06th Dec2019

‘Now, Voyager’ Blu-ray Review (Criterion)

by Rupert Harvey

Stars: Bette Davis, Paul Henreid, Gladys Cooper, Claude Rains, Bonita Granville | Written by Casey Robinson | Directed by Irving Rapper


The secret at the heart of the Boston social scene is Charlotte Vale (Bette Davis) – a shy, repressed, mentally unstable young woman, tortured by her overbearing mother (Gladys Cooper). Charlotte’s older sister (Bonita Granville) arranges for a visit from the esteemed Dr Jaquith (Claude Rains), who recommends a stay at his hospital in Vermont. The retreat proves life changing. Charlotte’s adventurous spirit is awoken, and she takes a voyage to Brazil. En route she meets the unhappily married Jerry (Paul Henreid). The pair fall in love. Having said farewell to Jerry – apparently forever – Charlotte returns home, and finds that while she has been transformed, her increasingly ill mother hasn’t changed at all. It’s now a question of whether Charlotte’s increasing self-confidence can continue in the great yawning mansion, or whether she will succumb to her mother’s insistence that she be married off to a half-decent family.

Now, Voyager (taking its title from a tiny Walt Whitman poem) is an important feminist text, although it’s not much fun to watch. With the feel of a summarised novel, the first half of the film moves very swiftly. Editing is unusually rapid – Don Siegel is credited as montage director. Come act three and the pace slows, and the film is dragged into the shallows of sentimentality.

A late child, Charlotte is the “ugly duckling”, and openly unwanted. Throughout the film runs the theme of unwanted children, specifically girls. There’s Charlotte’s niece, whom we meet alone with a puzzle; and Jerry’s daughter, Tina, traumatically outcast. Like Charlotte, these are girls who are not taken seriously. Their feelings are disregarded, and they are controlled, channelled toward nothing but marriage.

Charlotte is difficult company. Awkward, tetchy, self-hating and prone to breakdowns, she’s apparently “immune to happiness.” It is certainly satisfying to watch her self-realisation occur – even if there is the undeniable sense of privilege at play in her recovery. Moreover, her locus of evaluation is purely external, with her emerging contentment signified by status and popularity, or simply by nabbing a man.

This is not the only dated aspect of the film. There’s a deeply unfunny sequence involving a comedy-foreign taxi driver. There are clichés at home, too: Charlotte’s main ally in the house is the kind of sardonic, wise-cracking nurse we’ve seen a thousand times in films about rich people from the period. Then there is the nature of Jerry’s seduction of Charlotte, which is creepily forceful. On two occasions he pushes through her demands for him to stop. And their first on-screen kiss he steals when she’s asleep.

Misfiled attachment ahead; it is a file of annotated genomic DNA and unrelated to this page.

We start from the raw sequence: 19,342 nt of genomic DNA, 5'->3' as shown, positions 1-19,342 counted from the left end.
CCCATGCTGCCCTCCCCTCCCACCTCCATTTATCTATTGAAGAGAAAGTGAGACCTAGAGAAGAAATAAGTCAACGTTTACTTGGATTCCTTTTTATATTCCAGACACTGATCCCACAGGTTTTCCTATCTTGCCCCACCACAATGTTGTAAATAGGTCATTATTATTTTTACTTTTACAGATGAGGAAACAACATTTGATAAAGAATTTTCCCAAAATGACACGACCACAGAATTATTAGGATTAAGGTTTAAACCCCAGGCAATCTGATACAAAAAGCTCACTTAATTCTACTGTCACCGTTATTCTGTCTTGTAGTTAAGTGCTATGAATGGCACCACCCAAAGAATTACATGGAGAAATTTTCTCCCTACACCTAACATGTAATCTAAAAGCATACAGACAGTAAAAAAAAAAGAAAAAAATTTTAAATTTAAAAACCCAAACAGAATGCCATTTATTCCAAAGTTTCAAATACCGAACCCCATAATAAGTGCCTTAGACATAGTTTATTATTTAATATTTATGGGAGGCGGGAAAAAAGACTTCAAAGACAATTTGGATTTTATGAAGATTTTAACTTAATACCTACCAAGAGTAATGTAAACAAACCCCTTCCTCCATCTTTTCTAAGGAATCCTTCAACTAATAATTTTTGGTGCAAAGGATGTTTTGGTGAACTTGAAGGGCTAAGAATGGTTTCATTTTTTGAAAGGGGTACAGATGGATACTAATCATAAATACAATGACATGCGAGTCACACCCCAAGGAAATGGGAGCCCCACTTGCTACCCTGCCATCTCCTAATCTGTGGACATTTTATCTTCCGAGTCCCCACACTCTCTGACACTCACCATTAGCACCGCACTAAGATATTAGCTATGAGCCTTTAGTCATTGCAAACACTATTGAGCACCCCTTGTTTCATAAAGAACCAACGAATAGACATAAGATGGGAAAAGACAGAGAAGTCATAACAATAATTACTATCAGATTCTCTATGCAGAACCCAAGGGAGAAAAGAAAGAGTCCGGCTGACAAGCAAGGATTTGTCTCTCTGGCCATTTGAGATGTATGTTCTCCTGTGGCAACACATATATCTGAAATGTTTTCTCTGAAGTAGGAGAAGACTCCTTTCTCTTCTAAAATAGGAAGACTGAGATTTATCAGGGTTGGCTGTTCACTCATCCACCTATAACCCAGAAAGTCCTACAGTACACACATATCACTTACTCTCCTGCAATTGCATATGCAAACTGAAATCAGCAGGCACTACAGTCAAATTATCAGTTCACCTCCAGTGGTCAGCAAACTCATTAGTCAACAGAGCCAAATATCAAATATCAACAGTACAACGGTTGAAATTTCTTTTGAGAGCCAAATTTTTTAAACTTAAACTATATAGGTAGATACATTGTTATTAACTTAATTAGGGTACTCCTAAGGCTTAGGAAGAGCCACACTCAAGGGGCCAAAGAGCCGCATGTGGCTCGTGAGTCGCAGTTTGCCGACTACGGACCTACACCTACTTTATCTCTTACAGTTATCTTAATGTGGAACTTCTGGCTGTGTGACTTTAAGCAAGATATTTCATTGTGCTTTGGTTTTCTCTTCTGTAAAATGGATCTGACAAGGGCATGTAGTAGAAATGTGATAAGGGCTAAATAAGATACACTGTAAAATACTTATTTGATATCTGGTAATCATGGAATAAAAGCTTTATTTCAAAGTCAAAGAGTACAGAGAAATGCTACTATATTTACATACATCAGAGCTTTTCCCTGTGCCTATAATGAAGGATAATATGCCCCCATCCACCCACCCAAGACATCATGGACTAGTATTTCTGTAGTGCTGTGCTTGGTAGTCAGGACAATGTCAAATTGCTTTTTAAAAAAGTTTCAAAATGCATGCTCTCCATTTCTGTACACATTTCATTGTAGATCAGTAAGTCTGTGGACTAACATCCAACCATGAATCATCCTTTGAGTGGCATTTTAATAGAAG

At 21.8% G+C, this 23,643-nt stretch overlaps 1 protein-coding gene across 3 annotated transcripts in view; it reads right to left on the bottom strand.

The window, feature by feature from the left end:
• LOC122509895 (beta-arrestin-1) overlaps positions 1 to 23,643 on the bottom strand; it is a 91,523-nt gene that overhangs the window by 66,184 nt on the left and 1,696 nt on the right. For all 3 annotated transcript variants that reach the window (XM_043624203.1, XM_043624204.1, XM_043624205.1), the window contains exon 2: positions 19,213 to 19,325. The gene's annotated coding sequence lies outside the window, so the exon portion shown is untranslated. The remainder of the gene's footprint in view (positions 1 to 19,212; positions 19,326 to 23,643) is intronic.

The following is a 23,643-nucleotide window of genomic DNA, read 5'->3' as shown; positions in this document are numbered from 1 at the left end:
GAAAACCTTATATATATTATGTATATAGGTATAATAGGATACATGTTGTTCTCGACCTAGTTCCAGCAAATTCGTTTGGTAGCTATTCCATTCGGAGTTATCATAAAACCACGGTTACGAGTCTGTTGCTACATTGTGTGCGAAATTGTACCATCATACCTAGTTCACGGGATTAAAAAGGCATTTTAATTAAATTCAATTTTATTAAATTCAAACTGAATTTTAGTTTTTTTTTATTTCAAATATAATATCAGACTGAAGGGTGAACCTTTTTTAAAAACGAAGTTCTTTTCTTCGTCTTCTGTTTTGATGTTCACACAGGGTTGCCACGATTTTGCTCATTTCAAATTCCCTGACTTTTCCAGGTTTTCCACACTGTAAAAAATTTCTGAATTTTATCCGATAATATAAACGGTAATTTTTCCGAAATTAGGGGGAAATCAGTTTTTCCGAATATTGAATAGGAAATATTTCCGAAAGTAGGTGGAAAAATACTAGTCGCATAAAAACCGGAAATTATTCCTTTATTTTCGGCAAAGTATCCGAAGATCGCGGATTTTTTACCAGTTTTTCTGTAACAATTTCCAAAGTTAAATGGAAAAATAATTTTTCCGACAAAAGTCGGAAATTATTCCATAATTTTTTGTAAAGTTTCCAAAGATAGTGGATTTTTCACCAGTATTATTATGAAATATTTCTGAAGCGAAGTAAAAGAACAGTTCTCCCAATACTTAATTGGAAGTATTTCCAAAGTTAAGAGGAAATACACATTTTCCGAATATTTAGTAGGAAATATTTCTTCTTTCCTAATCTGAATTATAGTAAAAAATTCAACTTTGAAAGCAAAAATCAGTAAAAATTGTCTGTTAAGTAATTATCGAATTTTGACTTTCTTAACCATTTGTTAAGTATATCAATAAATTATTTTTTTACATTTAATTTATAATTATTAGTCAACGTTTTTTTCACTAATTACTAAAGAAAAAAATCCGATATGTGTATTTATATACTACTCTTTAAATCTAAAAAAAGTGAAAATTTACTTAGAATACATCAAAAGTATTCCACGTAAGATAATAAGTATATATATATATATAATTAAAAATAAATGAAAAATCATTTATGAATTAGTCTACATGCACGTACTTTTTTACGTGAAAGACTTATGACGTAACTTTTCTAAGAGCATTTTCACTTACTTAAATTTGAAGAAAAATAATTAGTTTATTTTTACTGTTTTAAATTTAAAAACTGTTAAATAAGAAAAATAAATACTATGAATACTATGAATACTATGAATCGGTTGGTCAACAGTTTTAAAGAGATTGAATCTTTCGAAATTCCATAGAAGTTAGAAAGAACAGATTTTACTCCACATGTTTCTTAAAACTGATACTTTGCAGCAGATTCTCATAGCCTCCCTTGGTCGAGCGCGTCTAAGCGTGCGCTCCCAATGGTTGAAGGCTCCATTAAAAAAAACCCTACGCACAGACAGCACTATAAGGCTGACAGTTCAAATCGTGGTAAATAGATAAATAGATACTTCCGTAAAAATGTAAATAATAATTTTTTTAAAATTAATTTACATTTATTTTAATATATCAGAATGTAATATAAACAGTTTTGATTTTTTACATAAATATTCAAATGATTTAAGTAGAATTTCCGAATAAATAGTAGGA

Despite this questionable courting, there is definite chemistry between Davis and Henreid. This makes it easier to swallow some of the coincidences that contrive to have their ships pass in the night. I particularly enjoy his lighting of two cigarettes – one for each of them – which becomes a delicate surrogate for a forbidden kiss. Smoking isn’t just cool here; it literally pulls chicks.

Max Steiner’s melodramatic score is overbearing and sometimes irrelevant. For example, there’s a scene where Charlotte dumps a potential suitor, all the while portraying an amusingly indifferent confidence, yet the music is telling us it’s a wailing tragedy. I don’t think journeyman director Irving Rapper is aiming for ironic counterpoint. I wonder what style and wit the likes of Max Ophuls might have brought to the picture.

Now, Voyager isn’t a bad film, it’s just not a particularly special one. The underlying themes are laudable, but the story is meandering, and the script is so lacking in zing that even the likes of Henreid, Rains and Davis can’t bring it to life. Opening miserable and ending up maudlin, the cast manages to make the film watchable, but it’s far from essential.


  • New, restored 4K digital transfer, with uncompressed monaural soundtrack
  • Episode of The Dick Cavett Show from 1971 with actor Bette Davis
  • Interview with Paul Henreid from 1980
  • Selected-scene commentary on the films score by professor Jeff Smith
  • New interview with film critic Farran Smith Nehme on the making of the film
  • New interview with costume historian Larry McQueen
  • Two radio adaptations from 1943 and 1946
  • PLUS: An essay by scholar Patricia White and a 1937 reflection on acting by Davis

Now, Voyager is out on Criterion Blu-ray from 9th December 2019.


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